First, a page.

Sunday, December 14, 2008

New England Cider and Wild Cider

Back in October during the peak of apple season here in New England I decided to experiment with some cider. I bought 4 gallons of unpasteurized cider from a local orchard.

Three gallons went into a fermenter with 1 cup chopped raisins and 12 0z molasses. The raisins and molasses were boiled with some water to sanitize. The total volume ended up at 3.5 gallons at an OG of 1.060. Fermentation was done with Lalvin 1118 Champagne yeast. When fermentation finished White Labs 675 Malo-lactic bacteria (I think this is just Pedioccocus and Lactobacillus) was added. This is supposed to smooth out harsh acidity from the apples. After six weeks I bottled the cider with an ounce of corn sugar for a slight bit of carbonation

The fourth gallon of fresh cider went into its own fermenter by itself. I wanted to find out what happens when the cider is left to its own devices and yeast. After about 2 weeks there was a small krausen and after another week the airlock was releasing at 5 second intervals. Even though I was encouraged by the apparent fermentation the sulfur smell was off putting. Even though fermentation has finished and the cider cleared brilliantly I am holding off on bottling in hopes that the unpleasant smells will dissipate.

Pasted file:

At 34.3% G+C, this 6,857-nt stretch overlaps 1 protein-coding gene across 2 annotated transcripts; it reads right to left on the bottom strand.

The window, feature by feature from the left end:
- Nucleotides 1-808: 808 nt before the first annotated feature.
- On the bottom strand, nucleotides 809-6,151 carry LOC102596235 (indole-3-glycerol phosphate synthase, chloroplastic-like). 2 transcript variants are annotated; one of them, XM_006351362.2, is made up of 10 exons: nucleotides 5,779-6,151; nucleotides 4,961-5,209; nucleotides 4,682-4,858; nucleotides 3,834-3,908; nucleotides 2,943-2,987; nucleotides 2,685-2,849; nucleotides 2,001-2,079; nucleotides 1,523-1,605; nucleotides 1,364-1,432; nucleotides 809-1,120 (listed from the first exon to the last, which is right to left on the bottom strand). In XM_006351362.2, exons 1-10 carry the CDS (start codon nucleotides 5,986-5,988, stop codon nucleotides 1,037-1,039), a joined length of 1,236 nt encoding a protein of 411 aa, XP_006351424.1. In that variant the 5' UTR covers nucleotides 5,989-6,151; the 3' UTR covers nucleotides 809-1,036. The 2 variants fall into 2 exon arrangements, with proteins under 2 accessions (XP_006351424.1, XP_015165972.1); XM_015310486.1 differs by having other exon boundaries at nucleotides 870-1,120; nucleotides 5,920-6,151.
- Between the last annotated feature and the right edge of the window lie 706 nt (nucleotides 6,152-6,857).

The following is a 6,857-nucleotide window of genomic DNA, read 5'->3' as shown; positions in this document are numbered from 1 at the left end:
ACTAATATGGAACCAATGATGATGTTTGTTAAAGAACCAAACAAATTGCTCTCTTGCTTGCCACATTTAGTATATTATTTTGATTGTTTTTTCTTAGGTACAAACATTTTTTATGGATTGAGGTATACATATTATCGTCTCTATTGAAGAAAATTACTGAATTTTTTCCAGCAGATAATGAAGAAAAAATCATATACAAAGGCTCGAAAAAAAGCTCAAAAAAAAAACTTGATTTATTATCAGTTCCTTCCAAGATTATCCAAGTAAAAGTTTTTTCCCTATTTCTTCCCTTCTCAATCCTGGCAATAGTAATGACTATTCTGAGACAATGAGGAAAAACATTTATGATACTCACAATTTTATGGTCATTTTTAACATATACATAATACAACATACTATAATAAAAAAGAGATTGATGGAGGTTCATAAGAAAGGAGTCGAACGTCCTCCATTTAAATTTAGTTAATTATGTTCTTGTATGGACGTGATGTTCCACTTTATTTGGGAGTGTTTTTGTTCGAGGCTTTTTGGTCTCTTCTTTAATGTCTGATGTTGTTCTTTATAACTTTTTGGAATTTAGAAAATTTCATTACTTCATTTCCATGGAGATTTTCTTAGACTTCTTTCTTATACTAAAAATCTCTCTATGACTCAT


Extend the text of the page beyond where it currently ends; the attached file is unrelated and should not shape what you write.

1883 Guinness Porter Tasting

The beer appears to be black as its poured but a close looks shows a dark red. Given that Crystal 40 and Chocolate malt added up to only 15% of the grist this is surprisingly dark. One finger of foam can be coaxed with an aggressive pour.

The aroma is a bit fruity from the yeast. The taste gives an interesting combination of fruitiness at the start followed by an unusual roastiness (spell check tells me that roastiness is not a word, I'll say empyreumatic instead). I presume this empyreumatic flavor comes from mashing/boiling the chocolate malt separate from the main mash. The hops play their supporting role well.

Overall an interesting brew. Next time I brew a porter or stout, I will remove the Crystal malt in favor of some Amber and Brown malt. A cleaner yeast that does not compete with the malt might be nice as well.